Lenovo ThinkPad DNA Comes To Android: ThinkPhone By Motorola Hands-On First Look

Lenovo ThinkPhone By Motorola: PC Integration And Enterprise-Focused Features Are The Icing On The Cake

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If you’ve ever used one of Lenovo’s ThinkPads, you’re familiar with the solid build, high-quality materials, superior ergonomics, and high–end specs these laptops offer. Now, the company is hoping to replicate this experience with the ThinkPhone by Motorola, a flagship smartphone that aims to deliver the same look, feel, and enterprise-focus as Lenovo’s iconic computers, but in a pocket-sized device.

I spent some time with the ThinkPhone at CES 2023, where it was announced last week, and I came away quite impressed. While Lenovo manufactures and sells its own handsets in some markets, it enlisted Motorola to design the ThinkPhone. Based on the specs and overall dimensions, it looks like Moto used the existing Edge 30 Fusion as a starting point for the ThinkPhone, with some significant changes. Here's a hands on look at the device before we dig in a little deeper...

First, Moto swapped the Edge 30 Fusion’s Snapdragon 888+ for a Snapdragon 8+ Gen 1, and the 6.55-inch OLED display with curved edges was ditched for a completely flat 6.6-inch OLED screen with the same 1080p resolution and 144Hz refresh rate. Second, Moto updated the ThinkPhone’s OS from Android 12 to Android 13, and the battery from 4400mAh to 5000mAh – keeping 68W fast wired charging but adding 15W wireless charging.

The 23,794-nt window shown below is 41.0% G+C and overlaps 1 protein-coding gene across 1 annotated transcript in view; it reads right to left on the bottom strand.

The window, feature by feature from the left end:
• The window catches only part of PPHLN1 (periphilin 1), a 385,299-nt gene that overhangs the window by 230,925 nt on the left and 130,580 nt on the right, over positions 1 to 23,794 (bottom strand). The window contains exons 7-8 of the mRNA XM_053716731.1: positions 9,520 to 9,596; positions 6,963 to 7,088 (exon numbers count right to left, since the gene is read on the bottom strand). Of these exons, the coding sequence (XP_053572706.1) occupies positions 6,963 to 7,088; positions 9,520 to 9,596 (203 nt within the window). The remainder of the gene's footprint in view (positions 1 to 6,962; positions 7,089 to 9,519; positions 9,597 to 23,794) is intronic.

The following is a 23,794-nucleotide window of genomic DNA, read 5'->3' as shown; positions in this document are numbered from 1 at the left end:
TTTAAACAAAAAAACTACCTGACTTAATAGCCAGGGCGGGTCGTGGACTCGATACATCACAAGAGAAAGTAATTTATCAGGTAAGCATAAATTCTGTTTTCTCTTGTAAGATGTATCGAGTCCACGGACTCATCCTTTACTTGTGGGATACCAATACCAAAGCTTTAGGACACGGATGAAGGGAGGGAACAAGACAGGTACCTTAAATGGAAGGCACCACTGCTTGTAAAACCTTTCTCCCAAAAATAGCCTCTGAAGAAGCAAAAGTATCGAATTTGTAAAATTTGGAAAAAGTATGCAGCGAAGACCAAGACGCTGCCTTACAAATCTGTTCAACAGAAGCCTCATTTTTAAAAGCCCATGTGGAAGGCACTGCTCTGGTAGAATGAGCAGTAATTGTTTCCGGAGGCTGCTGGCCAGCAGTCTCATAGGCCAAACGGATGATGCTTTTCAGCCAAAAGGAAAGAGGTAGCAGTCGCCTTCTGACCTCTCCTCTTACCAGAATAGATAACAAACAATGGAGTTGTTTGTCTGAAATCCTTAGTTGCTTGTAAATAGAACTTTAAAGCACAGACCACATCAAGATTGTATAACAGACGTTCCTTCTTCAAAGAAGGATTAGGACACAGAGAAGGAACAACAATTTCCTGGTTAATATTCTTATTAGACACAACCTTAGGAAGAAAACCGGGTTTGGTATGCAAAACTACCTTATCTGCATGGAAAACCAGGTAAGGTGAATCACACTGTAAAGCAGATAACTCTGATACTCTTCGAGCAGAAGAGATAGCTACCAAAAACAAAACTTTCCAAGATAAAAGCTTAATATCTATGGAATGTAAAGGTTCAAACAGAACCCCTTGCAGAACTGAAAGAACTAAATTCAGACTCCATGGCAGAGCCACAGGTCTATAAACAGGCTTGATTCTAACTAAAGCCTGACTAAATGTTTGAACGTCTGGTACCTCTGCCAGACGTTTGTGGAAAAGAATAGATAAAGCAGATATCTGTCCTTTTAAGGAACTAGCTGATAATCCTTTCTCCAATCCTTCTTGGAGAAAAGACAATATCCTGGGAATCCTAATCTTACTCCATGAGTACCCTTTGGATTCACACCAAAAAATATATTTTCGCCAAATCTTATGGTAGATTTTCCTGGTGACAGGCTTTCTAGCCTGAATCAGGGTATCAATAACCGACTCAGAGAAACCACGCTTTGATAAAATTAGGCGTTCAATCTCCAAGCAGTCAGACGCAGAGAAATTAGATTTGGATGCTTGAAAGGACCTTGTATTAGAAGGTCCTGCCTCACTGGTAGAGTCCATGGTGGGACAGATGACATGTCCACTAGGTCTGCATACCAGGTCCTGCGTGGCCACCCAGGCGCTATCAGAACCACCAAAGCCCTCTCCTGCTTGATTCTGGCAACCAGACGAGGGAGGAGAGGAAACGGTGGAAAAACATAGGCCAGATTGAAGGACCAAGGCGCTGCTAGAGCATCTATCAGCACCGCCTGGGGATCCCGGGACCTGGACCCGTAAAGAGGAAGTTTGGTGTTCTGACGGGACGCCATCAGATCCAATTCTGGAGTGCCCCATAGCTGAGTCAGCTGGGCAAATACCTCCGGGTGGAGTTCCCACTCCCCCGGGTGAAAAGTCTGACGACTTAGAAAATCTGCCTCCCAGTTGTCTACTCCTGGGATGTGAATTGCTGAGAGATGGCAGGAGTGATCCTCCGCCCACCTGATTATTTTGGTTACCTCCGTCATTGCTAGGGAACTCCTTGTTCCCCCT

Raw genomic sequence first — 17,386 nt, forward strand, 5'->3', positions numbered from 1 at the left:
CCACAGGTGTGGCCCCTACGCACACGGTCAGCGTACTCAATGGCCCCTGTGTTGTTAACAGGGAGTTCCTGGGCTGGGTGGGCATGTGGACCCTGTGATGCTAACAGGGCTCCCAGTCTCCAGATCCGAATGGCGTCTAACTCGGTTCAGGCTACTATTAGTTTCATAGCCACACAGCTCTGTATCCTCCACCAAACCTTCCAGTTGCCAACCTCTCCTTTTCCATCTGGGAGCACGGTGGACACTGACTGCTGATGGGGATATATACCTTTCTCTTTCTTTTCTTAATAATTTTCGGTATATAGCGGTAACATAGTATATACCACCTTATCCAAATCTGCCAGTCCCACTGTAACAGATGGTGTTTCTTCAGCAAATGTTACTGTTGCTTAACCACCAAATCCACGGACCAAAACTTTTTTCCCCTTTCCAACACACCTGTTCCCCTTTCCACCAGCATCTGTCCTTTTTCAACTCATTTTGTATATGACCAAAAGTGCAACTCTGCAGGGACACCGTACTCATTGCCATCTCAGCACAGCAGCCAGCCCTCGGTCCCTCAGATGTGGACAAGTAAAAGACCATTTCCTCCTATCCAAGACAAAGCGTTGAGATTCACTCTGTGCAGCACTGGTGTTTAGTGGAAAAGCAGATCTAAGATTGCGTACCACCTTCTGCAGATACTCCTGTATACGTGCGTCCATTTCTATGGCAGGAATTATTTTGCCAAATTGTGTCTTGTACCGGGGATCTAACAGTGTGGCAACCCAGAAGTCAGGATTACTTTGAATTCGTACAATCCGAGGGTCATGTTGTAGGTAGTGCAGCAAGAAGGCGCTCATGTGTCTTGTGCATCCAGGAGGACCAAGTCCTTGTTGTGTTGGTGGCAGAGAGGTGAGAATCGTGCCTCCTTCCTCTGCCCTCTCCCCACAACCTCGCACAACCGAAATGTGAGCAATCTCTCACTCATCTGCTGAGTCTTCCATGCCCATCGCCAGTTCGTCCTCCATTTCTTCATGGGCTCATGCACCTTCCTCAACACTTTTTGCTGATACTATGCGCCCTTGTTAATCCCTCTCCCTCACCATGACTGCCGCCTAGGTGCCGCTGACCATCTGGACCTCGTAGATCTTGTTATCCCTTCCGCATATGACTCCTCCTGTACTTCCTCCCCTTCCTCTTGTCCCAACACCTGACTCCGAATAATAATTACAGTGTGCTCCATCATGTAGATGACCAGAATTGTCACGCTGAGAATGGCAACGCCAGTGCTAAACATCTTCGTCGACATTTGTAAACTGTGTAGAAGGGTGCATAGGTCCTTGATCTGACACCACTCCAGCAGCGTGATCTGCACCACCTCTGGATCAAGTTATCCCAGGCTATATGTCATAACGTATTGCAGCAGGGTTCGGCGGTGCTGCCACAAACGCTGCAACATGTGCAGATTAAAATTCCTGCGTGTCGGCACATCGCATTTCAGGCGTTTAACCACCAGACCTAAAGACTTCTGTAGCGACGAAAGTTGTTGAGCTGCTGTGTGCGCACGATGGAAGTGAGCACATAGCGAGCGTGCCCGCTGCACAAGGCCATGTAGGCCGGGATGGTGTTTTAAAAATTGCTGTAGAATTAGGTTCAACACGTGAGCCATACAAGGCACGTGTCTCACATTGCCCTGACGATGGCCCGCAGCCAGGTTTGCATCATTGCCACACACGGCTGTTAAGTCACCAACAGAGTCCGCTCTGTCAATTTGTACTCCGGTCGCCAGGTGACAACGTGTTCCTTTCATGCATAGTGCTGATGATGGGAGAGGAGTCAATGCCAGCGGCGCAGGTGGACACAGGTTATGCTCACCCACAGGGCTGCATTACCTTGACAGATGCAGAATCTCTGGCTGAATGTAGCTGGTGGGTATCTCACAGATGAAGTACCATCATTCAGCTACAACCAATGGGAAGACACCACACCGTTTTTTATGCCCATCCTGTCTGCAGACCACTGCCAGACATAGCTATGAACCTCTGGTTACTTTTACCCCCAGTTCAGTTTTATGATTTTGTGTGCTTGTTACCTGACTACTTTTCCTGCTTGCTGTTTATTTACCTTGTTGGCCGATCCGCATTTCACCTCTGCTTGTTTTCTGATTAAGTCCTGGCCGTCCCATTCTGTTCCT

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Most importantly, Motorola made this new handset a lot more rugged. While both phones have an aluminum frame, the ThinkPhone boasts a Gorilla Glass Victus front, and a weaved aramid fiber back reminiscent of the finish on Lenovo’s ThinkPad X1 Carbon laptops. Plus it’s MIL-STD-810H rated and IP68 water and dust resistant. As a bonus, Moto added a programmable red aluminum button on the left side.

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The rest of the ThinkPhone specs match the Edge 30 Fusion, including the LPDDR5 RAM (8 or 12GB), UFS 3.1 storage (128, 256, or 512GB, no microSD), optical in-display fingerprint sensor, stereo speakers, and camera system – consisting of a 50MP f/1.8 1.0-micron main shooter with PDAF and OIS, 13MP f/2.2 1.12-micron 120-degree ultrawide with AF, 2MP f/2.4 depth sensor, and 32MP f/2.5 0.7-micron selfie camera with AF.

But this is more than just an attractive, rugged smartphone with flagship specs. While I was impressed with how solid (and comfortable) the hardware felt in hand, Lenovo has also endowed the ThinkPhone with a bunch of software tricks similar to Apple’s Continuity. These features, called Think 2 Think, are enabled via an app for Windows 10 or 11. Simply pair your ThinkPhone with the app, and you’re ready to go.

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This app syncs your ThinkPhone’s clipboard with your PC’s, enables 1-click hotspot sharing, lets you use the handset as a webcam, and automatically puts the last picture you shot with your phone on your PC’s clipboard. In addition, the ThinkPhone offers enterprise-centric features like a separate Moto KeySafe security chip, and an app called Moto Secure that allows IT departments to remotely manage the ThinkPhone.

Neither Lenovo nor Motorola have announced pricing yet, but the ThinkPhone is expected to launch globally (and in the US) “in the next few months”. Overall, this is an interesting device with specs that match or surpass Moto’s best smartphones. I expect it to be popular with IT managers and ThinkPad fans alike. There’s only one thing missing here: a notification LED above the “i” in ThinkPhone. Lenovo, Moto, are you listening?

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